In this countywide race, we have a Libertarian and a Republican trying to unseat an incumbent Democrat. The last time an incumbent Democrat was removed from that office was 2002, when Brian O'Neill was sent home by voters. Removing Pat Stoffers will be an uphill battle, and splitting the conservative/libertarian vote will only make that more difficult. This is why (small L) libertarians should be voting for the Republican, Bob LaGarde.

Libertarians argue that they take votes equally from both Republicans and Democrats. That might be true, in national and state elections. In local elections - specifically the race for Monroe County Commissioner - I very much doubt that will be the case. This is because arguably the most important issue facing the commissioners is land use policy, with the vision laid out in the comprehensive plan and implemented by various zoning laws. These laws and regulations have a huge impact on private property rights.

When asked about the comprehensive plan that has caused concern among landowners and business owners, LaGarde offered the following quote from President Taft:

"Next to the right of liberty, the right of property is the most important individual right guaranteed by the Constitution and the one which, united with that of personal liberty, has contributed more to the growth of civilization than any other institution established by the human race."

That is certainly a strong defense of private property rights. Dave Nakarado, as a Libertarian, also is a strong defender of private property rights. So with two candidates who strongly defend private property rights, the question for (small L) libertarians and conservatives is how our vote will be most effective in preserving our private property rights against a county government that always seems to be looking for ways to restrict those rights.

The best way to look at this is to look at the 2012 election. Nakarado got 11% of the vote two years ago, with the incumbent Democrat getting 51% and the Republican candidate getting the rest. Most voters are going to choose one of the two major parties, and it is a rare occasion when a third party or independent candidate has a legitimate shot at winning, especially in a three way race. Realistically, the best Nakarado can hope for is splitting the conservative vote and causing Stoffers to win with a plurality.

Nakarado is a good candidate and would be a great county commissioner. Monroe County could use someone like him in elective office, especially in a legislative capacity. But if we are going to have a realistic chance of replacing Pat Stoffers with someone who respects private property rights and believes in limiting county government's reach into our lives and wallets, we need to support and vote for the Republican candidate, Bob LaGarde.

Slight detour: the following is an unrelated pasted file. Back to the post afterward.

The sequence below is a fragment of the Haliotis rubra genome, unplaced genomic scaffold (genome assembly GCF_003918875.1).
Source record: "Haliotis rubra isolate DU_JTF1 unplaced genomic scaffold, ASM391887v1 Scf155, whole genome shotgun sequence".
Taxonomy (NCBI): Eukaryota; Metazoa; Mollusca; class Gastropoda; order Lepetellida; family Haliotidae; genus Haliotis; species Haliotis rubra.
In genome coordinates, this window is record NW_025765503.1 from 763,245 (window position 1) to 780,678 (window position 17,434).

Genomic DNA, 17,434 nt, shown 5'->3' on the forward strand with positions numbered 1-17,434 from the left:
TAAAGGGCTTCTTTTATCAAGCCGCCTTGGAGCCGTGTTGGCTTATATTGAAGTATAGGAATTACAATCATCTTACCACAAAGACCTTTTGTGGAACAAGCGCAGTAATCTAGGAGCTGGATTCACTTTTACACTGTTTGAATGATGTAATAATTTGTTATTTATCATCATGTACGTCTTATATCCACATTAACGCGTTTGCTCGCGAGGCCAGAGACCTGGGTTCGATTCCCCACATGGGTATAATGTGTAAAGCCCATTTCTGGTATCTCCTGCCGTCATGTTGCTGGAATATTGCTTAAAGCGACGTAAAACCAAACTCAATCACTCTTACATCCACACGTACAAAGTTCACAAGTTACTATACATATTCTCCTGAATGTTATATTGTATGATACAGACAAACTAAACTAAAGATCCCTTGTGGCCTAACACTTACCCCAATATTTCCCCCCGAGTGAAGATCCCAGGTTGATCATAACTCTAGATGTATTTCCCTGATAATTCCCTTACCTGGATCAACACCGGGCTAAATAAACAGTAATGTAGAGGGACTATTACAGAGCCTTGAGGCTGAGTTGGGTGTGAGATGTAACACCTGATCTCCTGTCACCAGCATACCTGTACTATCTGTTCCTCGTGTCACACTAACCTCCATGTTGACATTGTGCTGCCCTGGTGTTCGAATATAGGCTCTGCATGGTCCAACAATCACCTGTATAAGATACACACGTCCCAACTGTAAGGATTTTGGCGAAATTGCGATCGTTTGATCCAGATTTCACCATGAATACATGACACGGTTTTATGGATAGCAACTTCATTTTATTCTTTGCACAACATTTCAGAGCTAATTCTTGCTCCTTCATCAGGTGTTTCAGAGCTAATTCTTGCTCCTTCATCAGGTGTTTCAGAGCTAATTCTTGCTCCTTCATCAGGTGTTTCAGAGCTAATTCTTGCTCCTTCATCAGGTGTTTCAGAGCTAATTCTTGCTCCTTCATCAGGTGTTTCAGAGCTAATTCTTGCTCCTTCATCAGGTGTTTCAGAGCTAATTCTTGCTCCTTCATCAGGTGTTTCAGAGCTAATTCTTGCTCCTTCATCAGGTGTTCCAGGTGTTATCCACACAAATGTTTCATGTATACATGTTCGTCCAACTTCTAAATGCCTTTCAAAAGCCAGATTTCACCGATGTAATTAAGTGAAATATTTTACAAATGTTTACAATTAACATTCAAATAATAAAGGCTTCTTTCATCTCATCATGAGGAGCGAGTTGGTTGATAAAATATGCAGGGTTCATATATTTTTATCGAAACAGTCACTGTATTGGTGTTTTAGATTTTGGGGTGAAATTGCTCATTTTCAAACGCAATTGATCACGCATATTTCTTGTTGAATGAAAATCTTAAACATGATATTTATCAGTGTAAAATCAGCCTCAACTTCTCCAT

Sunday, October 12, 2014

The diva cannot allow herself to get wet

Posted by Scott Tibbs at 4:00 AM

So I get home the other day and let the dogs out... Or one of them anyway. The other one looks at the rain, balks and runs away. She is too much of a diva to get wet. So the diva Beagle gets picked up and physically carried outside, all the way to the far side of the back yard, so she will do what she needs to do.



Saturday, October 11, 2014

A serious question

Posted by Scott Tibbs at 4:00 AM

When did we get to the point that rape is an appropriate tool for law enforcement?

Are we living in some kind of twisted alternate reality?


Friday, October 10, 2014

Random thoughts of the day

Posted by Scott Tibbs at 4:00 AM

♣ - With the paranoia about police not being able to do their jobs if they do not have a way past smartphone encryption, I have to ask: How did police do their job ten years ago, before the modern smartphone market existed?

♣ - I said a year ago that if Barack Obama's justice department files charges against George Zimmerman, Obama should be impeached. If we take our liberty, our Constitutional rights and the rule of law seriously, Congress must begin impeachment proceedings in the event such charges are filed.

♣ - Here is an excellent article at Reason.com about "stranger danger." The reality is that crime statistics just do not justify this level of paranoia that produces so many false alarms. We should be careful and take reasonable precautions to protect children, but we should not be living in terror.

♣ - Mandatory minimum sentences are an outgrowth of our paranoia about crime and drugs, and have done more harm than good. It is time for them to be abolished. We should trust judges to judge.

♣ - Is there anyone so deluded as to believe Greg Orman, the "independent" U.S. Senate candidate in Kansas, will not caucus with the Democrats if he is elected? Otherwise, why would the Democratic candidate drop out?

♣ - Yes, internet trolls exist. This is not a surprise. Trolls who actually make a false police report because they are angry about "open carry" should be prosecuted and punished to the fullest extent of the law. But a few internet trolls ranting on Facebook and Twitter is hardly cause for alarm.

♣ - One can support law enforcement while also condemning excessive force, opposing overly intrusive police tactics and defending civil liberties. That is not an either/or proposition.